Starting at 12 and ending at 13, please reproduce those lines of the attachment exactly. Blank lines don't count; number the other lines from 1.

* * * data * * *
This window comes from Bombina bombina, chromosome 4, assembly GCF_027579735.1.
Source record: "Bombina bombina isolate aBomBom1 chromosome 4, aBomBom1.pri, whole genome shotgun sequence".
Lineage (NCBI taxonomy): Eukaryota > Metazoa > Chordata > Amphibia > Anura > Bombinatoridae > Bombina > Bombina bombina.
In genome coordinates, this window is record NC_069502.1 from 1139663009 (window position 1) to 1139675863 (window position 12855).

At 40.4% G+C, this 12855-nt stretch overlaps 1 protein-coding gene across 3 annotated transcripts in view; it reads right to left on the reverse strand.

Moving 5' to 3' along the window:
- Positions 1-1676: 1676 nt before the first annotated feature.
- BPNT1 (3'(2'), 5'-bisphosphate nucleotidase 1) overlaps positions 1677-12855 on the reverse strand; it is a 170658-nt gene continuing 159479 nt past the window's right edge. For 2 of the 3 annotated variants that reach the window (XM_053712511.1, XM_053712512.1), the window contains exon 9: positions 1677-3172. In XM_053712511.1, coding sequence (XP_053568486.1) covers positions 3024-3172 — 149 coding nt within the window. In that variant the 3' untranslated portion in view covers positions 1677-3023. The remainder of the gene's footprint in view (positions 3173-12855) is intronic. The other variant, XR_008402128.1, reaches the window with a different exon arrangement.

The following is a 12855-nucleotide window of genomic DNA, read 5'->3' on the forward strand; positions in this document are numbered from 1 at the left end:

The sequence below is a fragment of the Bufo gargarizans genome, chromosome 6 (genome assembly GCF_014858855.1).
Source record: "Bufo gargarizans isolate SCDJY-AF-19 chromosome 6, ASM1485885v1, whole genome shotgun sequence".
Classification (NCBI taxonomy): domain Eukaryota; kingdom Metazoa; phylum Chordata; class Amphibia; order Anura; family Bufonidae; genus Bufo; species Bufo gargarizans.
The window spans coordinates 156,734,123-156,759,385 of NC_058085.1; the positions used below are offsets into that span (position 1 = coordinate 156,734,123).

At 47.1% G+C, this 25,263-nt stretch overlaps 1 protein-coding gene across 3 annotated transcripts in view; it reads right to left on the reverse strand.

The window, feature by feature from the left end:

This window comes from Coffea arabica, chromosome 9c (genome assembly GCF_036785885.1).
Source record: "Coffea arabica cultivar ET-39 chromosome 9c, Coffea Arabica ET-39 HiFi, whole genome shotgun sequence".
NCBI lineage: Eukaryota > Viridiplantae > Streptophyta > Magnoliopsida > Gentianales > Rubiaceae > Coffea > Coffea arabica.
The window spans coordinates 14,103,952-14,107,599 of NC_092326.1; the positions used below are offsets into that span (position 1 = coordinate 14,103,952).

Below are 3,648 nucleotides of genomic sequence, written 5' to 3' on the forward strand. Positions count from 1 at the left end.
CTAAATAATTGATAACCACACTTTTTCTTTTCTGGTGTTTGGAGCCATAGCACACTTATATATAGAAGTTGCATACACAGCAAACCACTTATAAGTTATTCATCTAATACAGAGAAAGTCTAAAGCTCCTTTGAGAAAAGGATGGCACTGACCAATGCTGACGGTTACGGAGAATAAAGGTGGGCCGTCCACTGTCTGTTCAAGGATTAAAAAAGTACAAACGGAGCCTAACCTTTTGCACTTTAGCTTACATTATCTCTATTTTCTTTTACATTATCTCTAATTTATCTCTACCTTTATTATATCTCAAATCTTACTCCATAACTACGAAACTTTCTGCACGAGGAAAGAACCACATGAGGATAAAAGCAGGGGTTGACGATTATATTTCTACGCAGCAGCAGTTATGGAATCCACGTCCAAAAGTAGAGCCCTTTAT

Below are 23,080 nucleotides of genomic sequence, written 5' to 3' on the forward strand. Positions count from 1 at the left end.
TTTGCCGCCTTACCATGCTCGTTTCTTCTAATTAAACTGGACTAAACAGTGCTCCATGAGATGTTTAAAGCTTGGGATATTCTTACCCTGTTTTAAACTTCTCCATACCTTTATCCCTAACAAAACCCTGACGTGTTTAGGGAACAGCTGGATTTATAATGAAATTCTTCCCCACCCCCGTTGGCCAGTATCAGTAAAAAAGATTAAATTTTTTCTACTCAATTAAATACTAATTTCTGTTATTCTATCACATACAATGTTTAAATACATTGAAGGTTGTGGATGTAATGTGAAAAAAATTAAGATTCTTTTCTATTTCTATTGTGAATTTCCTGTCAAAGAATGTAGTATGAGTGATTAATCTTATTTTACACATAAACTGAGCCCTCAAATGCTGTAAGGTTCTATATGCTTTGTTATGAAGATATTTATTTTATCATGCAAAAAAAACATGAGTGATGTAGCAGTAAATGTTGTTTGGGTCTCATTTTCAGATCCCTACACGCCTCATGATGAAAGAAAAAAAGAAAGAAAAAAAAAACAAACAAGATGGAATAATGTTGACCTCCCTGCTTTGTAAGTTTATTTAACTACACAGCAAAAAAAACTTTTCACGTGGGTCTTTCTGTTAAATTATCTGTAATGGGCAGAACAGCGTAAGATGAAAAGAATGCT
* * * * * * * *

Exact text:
Classification (NCBI taxonomy): domain Eukaryota; kingdom Metazoa; phylum Chordata; class Amphibia; order Anura; family Bufonidae; genus Bufo; species Bufo gargarizans.
The window spans coordinates 156,734,123-156,759,385 of NC_058085.1; the positions used below are offsets into that span (position 1 = coordinate 156,734,123).